Monday, March 31, 2014

candy colors

I recently sewed three copies of V-neck linen jersey tops using Fujiko top pattern from Tamanegi-kobo. I made one with a blue fabric first, and realized that it would be nice to have another one in a different pretty color as I found the candy colored top very useful.

By the way, the pattern Fujiko always makes great tops for me. The pattern construction in the shoulders of it is very clever, and I don't need shoulder adjustments that I normally need to apply to most top patterns. I have proportionally narrow shoulders with a proportionally bulky upper torso and arms, and if I choose my size for jersey tops looking at the bust measurements I mostly need to grade the shoulders narrower, to make myself look neater around my shoulders. Fujiko has similar sleeves to raglan ones construction-wise. However, it looks like having neat set-in sleeves in the front view because of the unique curves in the shoulder seams. This type of shoulder construction is very permissive and allows me to fit my shoulders perfectly in the garments without pattern alterations or a careful selection of suitable jersey fabric. You may like to have a look at the technical drawings of the pattern here, and my first blog post for the pattern with a few photos here, if you are interested.

(additional notes 31/March/2014 : Fujiko pattern calls for 4way stretch jersey as recommended fabric, but it is so probably because the pattern is originally for a bodysuit. Most jerseys are OK for making a top with the pattern, as long as I am concerned. )

So, I love Fujiko. I felt I needed one more in another color after the second one, again. Lastly I sewed the pink one. I'm sure I'd have loved making more if I had more of the same fabrics in different candy colors. But it had to be stopped because of the lack of my resource. Three is a good number for everything, anyway!

By the way, I applied those V-neck bindings by a simple method that you can watch here. I baste a small portion of "V" area using straight stitches in the shape first and then attach the whole strip with overlock stitches. (In the video, straight stitches are used for attaching the whole strip but I prefer using my 4-thread serger except the basting.) Never forget to put a small patch of interfacing as a reinforcement on the wrong side at "V", in case you'd like to have a first try.

I wish you a very happy week!


I also finished a pair of green pants and I'll make one more in light blue very soon :)

Wednesday, March 12, 2014

a pullover

Recently I made a simple oversized pullover. For the pattern, I traced pieces out of my favorite sweatshirt, because I really love its shape and wanted to try to make a similar built pullover in a different fabric. Since the garment was very loose fitting, I thought that it didn't matter very much to be exact, so I could just trace pieces. I was also curious about how the pattern pieces would look being flat, in a point of sewing hobbiest's view. By the way, I'm not sure if I've ever told it before, but I rarely trace sewing patterns and do it only when I really have to, because I am    not    fond of doing it. Probably it is because either (A)my house is too small or (B)I was born to be lazy. Anyway, and however, the story is different when we talk about tracing patterns from garments. I relatively often trace patterns from my retailed garments, in a very small house, without being unhappy, to satisfy my clothing greediness and curiosity. I take it as a part of procedures of learning to sew, and it is fun to me, but you may think that I'm just stealing and you're totally right about it too. Well...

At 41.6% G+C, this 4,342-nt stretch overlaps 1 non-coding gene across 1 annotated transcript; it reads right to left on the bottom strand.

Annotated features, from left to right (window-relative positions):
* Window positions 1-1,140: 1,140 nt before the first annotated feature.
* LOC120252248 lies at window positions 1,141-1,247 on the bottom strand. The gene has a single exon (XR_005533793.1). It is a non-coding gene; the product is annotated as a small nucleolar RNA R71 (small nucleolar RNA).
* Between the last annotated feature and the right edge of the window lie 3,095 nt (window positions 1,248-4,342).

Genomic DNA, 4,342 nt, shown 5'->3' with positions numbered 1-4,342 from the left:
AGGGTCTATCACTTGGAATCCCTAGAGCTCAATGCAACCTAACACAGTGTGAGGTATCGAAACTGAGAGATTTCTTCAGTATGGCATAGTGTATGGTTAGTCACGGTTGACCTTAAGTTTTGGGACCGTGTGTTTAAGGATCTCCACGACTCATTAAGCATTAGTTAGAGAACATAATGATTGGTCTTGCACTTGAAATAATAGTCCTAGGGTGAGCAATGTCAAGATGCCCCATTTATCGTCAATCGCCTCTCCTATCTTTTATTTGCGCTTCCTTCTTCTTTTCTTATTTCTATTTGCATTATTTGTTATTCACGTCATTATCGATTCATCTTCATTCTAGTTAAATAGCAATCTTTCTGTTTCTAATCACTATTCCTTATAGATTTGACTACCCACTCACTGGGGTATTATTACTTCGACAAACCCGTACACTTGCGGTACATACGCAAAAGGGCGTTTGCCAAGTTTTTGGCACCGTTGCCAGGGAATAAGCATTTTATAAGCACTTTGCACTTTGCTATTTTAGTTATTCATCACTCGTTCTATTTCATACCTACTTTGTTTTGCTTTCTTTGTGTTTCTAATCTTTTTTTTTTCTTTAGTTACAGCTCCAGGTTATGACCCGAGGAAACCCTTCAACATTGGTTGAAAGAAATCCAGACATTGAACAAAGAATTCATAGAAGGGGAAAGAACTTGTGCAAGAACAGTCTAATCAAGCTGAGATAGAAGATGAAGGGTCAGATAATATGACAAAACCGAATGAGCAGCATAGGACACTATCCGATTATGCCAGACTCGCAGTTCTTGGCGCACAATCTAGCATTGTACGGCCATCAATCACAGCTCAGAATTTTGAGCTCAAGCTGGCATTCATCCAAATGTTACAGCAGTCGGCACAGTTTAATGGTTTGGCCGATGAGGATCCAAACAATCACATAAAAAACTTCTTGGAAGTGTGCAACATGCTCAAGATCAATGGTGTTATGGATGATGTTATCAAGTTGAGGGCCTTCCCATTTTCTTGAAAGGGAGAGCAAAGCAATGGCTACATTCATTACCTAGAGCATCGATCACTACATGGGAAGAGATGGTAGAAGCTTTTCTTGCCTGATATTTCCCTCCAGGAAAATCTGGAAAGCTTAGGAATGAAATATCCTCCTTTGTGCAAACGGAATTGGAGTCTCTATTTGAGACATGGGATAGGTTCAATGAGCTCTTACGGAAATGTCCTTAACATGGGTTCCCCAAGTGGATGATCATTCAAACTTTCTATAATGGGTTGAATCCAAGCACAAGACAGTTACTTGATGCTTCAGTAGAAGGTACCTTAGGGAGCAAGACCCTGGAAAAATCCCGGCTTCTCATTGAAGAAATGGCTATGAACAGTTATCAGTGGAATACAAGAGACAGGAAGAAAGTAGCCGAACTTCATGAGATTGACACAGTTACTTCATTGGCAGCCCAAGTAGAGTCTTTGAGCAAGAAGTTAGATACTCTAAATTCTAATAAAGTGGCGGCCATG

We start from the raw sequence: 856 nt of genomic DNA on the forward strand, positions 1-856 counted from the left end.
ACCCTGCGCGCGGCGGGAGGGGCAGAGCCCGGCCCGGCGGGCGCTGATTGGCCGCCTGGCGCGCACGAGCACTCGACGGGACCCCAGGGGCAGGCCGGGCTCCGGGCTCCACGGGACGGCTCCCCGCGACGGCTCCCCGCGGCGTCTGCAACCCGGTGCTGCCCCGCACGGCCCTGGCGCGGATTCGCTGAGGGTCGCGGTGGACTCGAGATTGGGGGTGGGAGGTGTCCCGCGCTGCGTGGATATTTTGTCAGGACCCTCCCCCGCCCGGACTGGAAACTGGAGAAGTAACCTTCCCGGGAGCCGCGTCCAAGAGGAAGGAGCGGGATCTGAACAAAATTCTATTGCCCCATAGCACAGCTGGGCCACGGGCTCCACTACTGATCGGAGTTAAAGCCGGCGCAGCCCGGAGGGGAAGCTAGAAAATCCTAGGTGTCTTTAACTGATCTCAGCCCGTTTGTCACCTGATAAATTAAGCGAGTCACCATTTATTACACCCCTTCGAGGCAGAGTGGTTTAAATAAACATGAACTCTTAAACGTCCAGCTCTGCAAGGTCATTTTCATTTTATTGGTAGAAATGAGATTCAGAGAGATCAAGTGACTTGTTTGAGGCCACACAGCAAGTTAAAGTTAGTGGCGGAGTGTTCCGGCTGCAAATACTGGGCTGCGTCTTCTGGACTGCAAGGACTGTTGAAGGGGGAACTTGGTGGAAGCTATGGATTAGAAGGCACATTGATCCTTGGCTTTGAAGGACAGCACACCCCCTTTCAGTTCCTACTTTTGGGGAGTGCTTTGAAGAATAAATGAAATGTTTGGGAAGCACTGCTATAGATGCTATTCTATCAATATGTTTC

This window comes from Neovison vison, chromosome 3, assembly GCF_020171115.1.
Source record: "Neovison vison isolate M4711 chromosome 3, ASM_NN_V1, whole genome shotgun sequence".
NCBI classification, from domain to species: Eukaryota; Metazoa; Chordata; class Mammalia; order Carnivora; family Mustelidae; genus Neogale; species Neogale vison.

funny fabric, it is a woven fabric but is very elastic like a knit.
subtly gigantic, if I have to describe.
Anyhow, the main subject is, that I use large pieces of non-woven semi-transparent polyester tissue when I trace patterns from my garments.

It works brilliantly and I strongly recommend it to you if you haven't tried it before. What I am talking about is the same material as the non-woven sheer wrapping polyester tissue/textile that you would use for wrapping gifts and flowers, I hope you know which material I'm talking about. It doesn't slip or move but clings nicely on what you're going to trace. It shows those shy seams in the garment very clearly. As it is made of polyester, it can be ironed. It even can be sewed, if you like to use it as a muslin (it can be washed too, but this doesn't count for anything today, I guess). It is easy to handle but it'll never cut your finger with its edge. The only disadvantage I can find is that it usually costs more than ordinary tracing paper. In Japan, the material is very popular among hobby sewists for tracing patterns, and we can easily get it from fabric/notion shops. And it is not very expensive. That said, if you have to buy colorful and pretty wrapping tissues at your local supermarket for this particular purpose, I imagine it would cost much more than you would be happy with. Nevertheless, I think it is good for anybody to know there are options. If you already have better ideas than mine, my idea can just make your choice even more concrete one. That is good too.

my tissue is having guide lines, but you really don't need them that often.

So, if you can find it for a reasonable price at your DIY/handcraft store and also you are about to trace patterns from your garments, do examine my words and you'll see what I mean!

Happy sewing to every one of you!


talk to you soon!